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On our brief visit to the Smoky Mountains, Karen and I had the opportunity to visit the historic Primitive Baptist Church in Cades Cove. Cades Cove Primitive Baptist Church was established June 16, 1827 as an arm of the Wears Cove Church of Sevier County. Ten people are reported to have established the initial church membership. The church was officially legitimized on June 19, 1829. The Primitive Baptist Church resisted closure until the 1960s, more than twenty years after the establishment of Great Smoky Mountains National Park.

We heard a 20 minute presentation from the volunteer historian as we were seated on an old wooden pew inside the one room building. We heard about the impact in the community such a church had despite its members only assembling once a month for worship services lasting maybe 3-4 hours. Most people in the valley shared the common Christian world view perspective. There were a variety of churches there — including Methodist, Missionary Alliance and Baptist. Each church had its corresponding cemetery — with graves at this site dated as recently as 2013 (you had to be able to document a direct connection within 2 generations).

Some of the observations that stood out to me about this particular church:

  • Church Polity – Plurality of elder government; no payment for the elders; they each might preach in a given service; no formal seminary training

  • Focused on the Bible as the supreme authority — anything that could not be based on biblical authority was viewed as only temporary and man-made rules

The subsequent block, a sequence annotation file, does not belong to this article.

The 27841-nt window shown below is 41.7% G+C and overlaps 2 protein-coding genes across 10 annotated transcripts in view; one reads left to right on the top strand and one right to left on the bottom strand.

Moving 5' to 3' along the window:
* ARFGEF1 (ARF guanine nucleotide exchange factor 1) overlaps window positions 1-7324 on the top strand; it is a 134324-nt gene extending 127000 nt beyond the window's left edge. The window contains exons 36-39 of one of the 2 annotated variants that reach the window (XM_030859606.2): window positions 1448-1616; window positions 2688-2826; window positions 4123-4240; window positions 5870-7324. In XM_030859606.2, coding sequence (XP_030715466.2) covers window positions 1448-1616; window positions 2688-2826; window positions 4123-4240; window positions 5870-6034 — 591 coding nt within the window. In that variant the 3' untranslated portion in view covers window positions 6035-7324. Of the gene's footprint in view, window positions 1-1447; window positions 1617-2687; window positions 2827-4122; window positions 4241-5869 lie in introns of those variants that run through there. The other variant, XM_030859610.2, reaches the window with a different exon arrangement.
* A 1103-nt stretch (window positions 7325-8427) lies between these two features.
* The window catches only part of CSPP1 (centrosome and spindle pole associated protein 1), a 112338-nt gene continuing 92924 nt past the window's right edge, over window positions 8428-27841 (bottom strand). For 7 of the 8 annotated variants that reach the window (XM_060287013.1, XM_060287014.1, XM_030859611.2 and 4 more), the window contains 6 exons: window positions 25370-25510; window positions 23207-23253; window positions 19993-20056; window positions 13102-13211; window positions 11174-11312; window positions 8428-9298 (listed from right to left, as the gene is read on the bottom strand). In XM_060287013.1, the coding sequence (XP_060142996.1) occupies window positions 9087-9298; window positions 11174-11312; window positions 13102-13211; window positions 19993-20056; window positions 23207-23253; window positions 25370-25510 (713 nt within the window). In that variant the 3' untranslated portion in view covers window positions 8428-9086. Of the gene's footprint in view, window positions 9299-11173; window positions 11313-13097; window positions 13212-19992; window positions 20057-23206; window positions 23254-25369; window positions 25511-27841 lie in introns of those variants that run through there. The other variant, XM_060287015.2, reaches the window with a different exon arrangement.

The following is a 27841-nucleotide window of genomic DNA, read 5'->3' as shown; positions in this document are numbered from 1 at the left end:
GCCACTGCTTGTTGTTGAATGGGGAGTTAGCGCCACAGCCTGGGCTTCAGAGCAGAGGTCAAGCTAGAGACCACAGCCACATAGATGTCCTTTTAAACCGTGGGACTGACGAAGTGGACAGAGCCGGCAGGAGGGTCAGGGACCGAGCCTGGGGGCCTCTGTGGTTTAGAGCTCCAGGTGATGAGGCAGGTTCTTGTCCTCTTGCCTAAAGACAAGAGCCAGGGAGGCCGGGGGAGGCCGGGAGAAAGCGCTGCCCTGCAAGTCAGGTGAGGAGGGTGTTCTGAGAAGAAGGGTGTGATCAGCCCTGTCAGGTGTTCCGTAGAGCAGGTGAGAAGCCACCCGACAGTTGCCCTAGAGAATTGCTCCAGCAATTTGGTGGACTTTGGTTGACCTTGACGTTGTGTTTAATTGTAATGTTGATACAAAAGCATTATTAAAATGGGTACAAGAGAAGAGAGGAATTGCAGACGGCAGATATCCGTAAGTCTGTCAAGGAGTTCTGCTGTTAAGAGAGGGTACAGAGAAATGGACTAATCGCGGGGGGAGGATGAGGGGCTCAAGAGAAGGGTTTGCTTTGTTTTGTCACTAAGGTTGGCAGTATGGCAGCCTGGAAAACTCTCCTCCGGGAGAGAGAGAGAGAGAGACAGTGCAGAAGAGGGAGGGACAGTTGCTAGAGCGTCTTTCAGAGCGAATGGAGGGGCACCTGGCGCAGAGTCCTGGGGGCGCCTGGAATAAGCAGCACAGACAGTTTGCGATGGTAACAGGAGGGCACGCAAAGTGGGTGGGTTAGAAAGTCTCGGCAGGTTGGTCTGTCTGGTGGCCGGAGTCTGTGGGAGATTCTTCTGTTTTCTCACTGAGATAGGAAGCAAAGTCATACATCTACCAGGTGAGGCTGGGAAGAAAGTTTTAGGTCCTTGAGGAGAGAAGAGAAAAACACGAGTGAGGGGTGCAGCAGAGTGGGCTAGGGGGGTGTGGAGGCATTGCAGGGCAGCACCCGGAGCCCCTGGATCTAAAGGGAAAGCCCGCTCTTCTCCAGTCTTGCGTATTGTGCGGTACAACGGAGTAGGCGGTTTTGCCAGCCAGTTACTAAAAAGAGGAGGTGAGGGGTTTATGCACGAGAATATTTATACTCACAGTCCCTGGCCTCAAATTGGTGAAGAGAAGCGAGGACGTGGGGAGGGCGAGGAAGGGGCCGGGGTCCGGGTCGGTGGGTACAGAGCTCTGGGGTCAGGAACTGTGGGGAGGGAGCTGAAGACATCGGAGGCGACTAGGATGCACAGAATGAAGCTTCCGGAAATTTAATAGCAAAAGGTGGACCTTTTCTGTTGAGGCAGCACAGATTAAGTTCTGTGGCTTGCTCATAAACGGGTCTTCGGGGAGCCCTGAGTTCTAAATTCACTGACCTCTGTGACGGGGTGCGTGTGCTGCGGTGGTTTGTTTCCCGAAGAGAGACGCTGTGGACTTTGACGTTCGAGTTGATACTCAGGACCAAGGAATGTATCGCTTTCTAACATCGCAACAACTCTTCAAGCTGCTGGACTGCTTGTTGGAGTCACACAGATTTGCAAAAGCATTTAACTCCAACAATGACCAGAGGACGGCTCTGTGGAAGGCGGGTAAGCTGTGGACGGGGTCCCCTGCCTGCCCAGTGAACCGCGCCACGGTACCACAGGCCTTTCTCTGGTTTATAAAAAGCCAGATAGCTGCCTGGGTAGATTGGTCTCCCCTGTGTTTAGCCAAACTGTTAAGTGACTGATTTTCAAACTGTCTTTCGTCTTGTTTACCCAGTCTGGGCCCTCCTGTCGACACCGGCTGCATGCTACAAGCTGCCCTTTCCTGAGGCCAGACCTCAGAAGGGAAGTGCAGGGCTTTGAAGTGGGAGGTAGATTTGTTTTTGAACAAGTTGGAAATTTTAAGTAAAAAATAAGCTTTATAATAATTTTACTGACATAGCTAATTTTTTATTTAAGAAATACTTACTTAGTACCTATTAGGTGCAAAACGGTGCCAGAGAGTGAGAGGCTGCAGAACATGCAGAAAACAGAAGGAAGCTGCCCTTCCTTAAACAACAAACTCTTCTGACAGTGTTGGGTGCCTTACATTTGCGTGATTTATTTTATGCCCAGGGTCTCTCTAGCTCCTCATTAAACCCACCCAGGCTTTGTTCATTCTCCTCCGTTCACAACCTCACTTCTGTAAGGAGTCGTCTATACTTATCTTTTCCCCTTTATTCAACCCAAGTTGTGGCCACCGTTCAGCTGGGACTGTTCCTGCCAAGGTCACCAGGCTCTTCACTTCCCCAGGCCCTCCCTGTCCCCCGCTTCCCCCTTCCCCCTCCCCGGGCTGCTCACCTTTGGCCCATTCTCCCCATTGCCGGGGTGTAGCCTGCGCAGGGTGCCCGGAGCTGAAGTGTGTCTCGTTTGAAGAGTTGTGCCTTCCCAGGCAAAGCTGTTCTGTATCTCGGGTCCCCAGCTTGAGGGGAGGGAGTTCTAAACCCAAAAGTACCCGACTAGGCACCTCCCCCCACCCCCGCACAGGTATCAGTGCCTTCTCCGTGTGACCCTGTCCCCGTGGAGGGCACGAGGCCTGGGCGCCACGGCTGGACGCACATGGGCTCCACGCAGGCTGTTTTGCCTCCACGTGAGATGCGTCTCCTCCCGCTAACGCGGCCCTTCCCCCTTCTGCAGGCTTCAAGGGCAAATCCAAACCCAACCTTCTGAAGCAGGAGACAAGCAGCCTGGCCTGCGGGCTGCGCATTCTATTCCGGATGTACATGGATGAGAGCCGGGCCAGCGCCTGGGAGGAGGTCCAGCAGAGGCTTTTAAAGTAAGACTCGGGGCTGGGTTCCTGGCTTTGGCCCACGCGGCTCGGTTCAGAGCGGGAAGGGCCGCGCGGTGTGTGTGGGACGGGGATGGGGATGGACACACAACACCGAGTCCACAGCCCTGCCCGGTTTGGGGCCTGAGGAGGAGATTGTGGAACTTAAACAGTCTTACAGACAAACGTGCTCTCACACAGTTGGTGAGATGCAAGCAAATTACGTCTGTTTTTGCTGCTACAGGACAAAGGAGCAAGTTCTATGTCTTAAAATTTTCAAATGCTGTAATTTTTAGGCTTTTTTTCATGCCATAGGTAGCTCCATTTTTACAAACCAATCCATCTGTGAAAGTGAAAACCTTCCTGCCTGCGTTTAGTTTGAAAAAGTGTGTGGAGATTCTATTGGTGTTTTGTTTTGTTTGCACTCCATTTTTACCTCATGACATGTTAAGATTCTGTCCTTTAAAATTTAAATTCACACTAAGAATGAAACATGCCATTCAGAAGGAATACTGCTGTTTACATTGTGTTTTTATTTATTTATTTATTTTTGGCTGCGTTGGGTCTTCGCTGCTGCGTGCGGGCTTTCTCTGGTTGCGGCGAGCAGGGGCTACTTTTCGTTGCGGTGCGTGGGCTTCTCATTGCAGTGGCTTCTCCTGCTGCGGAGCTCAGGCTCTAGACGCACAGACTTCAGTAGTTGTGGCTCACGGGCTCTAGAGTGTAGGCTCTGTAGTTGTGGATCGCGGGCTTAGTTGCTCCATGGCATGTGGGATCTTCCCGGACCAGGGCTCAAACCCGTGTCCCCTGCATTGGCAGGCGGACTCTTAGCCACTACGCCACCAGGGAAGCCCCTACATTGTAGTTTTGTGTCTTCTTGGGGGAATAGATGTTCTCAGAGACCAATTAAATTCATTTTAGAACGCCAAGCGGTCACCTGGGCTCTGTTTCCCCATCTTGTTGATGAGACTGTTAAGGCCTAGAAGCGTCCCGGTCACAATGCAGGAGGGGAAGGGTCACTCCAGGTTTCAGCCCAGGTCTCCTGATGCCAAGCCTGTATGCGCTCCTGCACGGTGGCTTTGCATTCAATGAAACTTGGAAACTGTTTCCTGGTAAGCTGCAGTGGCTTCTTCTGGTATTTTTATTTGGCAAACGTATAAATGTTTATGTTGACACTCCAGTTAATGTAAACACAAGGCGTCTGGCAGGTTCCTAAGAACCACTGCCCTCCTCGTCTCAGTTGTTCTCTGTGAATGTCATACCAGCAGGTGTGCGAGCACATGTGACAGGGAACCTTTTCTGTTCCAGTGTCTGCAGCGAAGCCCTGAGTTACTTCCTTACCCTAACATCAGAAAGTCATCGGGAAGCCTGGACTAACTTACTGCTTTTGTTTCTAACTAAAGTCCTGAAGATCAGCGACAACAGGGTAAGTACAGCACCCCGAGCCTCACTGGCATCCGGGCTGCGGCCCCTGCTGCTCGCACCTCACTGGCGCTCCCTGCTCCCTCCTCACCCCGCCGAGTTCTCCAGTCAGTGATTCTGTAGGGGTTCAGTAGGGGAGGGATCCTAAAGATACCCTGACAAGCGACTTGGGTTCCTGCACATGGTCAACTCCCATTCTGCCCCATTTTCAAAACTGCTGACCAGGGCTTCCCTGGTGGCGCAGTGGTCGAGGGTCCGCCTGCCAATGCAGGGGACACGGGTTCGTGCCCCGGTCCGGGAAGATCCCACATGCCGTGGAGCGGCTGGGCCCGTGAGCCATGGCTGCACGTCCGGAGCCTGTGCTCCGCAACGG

• Preaching – Did not believe in message preparation; they wanted to speak as the Spirit moved them

  • Music — did not allow musical instruments; featured the singing of the notes first (“Fa, La…”) followed by the words

  • Missions — Did not seem to support missions — a distinctive developed by neighboring Missionary Alliance Church

  • Other distinctives: did not believe in Sunday School or temperance societies

  • Segregated seating by sex — children and women together; men and boys older than 12 together

  • Church Discipline — very effective since there was an economic impact of shunning due to the need for bartering in their culture

  • Very strong culture of caring for one another in a community setting — meeting the practical needs of members — whether paying medical bills, help in raising a barn that had been burned down; etc.

  • Took a stand against slavery in the context of the Civil War despite being down in the south and subject to persecution

  • When someone died, they rang the church bell to signify the age of that person — so it was easy to recognize the identity of who had died

  • Unique architectural feature: built by hand — you can see the fingerprints of the workers in the sap on the wood-planked ceiling